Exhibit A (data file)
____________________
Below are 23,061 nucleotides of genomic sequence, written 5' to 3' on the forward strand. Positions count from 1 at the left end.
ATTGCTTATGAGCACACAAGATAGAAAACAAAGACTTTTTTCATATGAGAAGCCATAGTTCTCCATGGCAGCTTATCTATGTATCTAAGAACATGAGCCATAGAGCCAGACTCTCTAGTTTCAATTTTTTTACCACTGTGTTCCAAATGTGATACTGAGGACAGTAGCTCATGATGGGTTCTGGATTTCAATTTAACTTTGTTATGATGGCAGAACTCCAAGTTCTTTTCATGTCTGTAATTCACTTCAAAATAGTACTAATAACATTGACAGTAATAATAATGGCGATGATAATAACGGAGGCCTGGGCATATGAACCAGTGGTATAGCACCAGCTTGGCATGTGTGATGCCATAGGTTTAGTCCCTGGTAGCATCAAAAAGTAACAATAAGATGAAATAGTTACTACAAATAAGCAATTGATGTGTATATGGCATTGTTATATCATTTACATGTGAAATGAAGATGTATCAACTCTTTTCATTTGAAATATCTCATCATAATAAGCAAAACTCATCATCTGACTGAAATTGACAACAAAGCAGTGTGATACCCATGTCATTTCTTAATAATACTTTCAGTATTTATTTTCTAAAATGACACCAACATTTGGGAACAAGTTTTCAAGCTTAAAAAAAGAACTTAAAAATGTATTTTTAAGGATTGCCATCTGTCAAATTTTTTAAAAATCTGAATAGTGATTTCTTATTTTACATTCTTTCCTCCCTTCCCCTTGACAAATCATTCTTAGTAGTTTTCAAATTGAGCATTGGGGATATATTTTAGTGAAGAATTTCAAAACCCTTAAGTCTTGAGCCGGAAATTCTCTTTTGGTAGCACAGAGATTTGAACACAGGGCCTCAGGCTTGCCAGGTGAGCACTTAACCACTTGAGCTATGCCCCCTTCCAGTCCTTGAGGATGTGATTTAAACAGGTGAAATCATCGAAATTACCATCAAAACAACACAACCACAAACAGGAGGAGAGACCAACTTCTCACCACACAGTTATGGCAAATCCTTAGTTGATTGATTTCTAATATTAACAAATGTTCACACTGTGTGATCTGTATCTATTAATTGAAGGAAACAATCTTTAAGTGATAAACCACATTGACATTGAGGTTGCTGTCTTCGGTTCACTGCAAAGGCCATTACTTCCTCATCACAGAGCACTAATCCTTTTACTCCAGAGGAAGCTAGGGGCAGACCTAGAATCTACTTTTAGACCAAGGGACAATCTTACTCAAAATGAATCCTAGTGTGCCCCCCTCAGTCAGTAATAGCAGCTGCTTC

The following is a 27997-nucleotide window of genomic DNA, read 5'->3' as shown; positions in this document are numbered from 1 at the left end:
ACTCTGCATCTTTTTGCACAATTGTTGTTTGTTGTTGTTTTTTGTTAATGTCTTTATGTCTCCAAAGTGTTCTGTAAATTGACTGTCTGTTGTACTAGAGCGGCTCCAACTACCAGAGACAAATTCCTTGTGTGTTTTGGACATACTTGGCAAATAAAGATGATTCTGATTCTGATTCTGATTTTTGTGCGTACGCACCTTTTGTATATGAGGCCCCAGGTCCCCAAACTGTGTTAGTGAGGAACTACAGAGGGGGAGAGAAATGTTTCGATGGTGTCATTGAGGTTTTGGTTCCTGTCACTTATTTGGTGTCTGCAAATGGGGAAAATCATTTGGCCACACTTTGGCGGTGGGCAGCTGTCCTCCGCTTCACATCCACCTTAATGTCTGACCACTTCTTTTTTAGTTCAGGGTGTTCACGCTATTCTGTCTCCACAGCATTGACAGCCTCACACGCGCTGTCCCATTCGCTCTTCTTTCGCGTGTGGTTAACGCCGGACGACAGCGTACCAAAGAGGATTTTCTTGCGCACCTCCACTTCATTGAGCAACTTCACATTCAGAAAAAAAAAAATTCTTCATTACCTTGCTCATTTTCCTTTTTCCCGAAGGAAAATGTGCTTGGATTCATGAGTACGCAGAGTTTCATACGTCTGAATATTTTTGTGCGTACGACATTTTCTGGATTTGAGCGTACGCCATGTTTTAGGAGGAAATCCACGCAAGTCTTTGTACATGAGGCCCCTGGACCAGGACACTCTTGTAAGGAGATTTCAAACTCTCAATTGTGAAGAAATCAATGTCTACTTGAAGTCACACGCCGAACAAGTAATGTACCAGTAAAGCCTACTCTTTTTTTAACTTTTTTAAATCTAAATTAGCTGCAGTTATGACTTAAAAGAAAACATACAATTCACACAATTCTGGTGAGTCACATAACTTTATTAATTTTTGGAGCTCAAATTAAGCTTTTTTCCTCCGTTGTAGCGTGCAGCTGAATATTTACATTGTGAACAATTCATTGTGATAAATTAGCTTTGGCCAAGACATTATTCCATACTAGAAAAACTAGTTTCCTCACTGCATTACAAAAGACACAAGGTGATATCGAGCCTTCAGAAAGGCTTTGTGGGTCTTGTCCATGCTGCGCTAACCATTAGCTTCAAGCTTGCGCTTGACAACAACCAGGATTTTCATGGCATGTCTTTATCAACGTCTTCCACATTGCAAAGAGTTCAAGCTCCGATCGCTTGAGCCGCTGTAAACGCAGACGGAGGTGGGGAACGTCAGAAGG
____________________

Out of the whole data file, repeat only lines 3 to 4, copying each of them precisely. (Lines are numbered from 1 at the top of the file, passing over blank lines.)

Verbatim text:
The following is a 27997-nucleotide window of genomic DNA, read 5'->3' as shown; positions in this document are numbered from 1 at the left end:
ACTCTGCATCTTTTTGCACAATTGTTGTTTGTTGTTGTTTTTTGTTAATGTCTTTATGTCTCCAAAGTGTTCTGTAAATTGACTGTCTGTTGTACTAGAGCGGCTCCAACTACCAGAGACAAATTCCTTGTGTGTTTTGGACATACTTGGCAAATAAAGATGATTCTGATTCTGATTCTGATTTTTGTGCGTACGCACCTTTTGTATATGAGGCCCCAGGTCCCCAAACTGTGTTAGTGAGGAACTACAGAGGGGGAGAGAAATGTTTCGATGGTGTCATTGAGGTTTTGGTTCCTGTCACTTATTTGGTGTCTGCAAATGGGGAAAATCATTTGGCCACACTTTGGCGGTGGGCAGCTGTCCTCCGCTTCACATCCACCTTAATGTCTGACCACTTCTTTTTTAGTTCAGGGTGTTCACGCTATTCTGTCTCCACAGCATTGACAGCCTCACACGCGCTGTCCCATTCGCTCTTCTTTCGCGTGTGGTTAACGCCGGACGACAGCGTACCAAAGAGGATTTTCTTGCGCACCTCCACTTCATTGAGCAACTTCACATTCAGAAAAAAAAAAATTCTTCATTACCTTGCTCATTTTCCTTTTTCCCGAAGGAAAATGTGCTTGGATTCATGAGTACGCAGAGTTTCATACGTCTGAATATTTTTGTGCGTACGACATTTTCTGGATTTGAGCGTACGCCATGTTTTAGGAGGAAATCCACGCAAGTCTTTGTACATGAGGCCCCTGGACCAGGACACTCTTGTAAGGAGATTTCAAACTCTCAATTGTGAAGAAATCAATGTCTACTTGAAGTCACACGCCGAACAAGTAATGTACCAGTAAAGCCTACTCTTTTTTTAACTTTTTTAAATCTAAATTAGCTGCAGTTATGACTTAAAAGAAAACATACAATTCACACAATTCTGGTGAGTCACATAACTTTATTAATTTTTGGAGCTCAAATTAAGCTTTTTTCCTCCGTTGTAGCGTGCAGCTGAATATTTACATTGTGAACAATTCATTGTGATAAATTAGCTTTGGCCAAGACATTATTCCATACTAGAAAAACTAGTTTCCTCACTGCATTACAAAAGACACAAGGTGATATCGAGCCTTCAGAAAGGCTTTGTGGGTCTTGTCCATGCTGCGCTAACCATTAGCTTCAAGCTTGCGCTTGACAACAACCAGGATTTTCATGGCATGTCTTTATCAACGTCTTCCACATTGCAAAGAGTTCAAGCTCCGATCGCTTGAGCCGCTGTAAACGCAGACGGAGGTGGGGAACGTCAGAAGG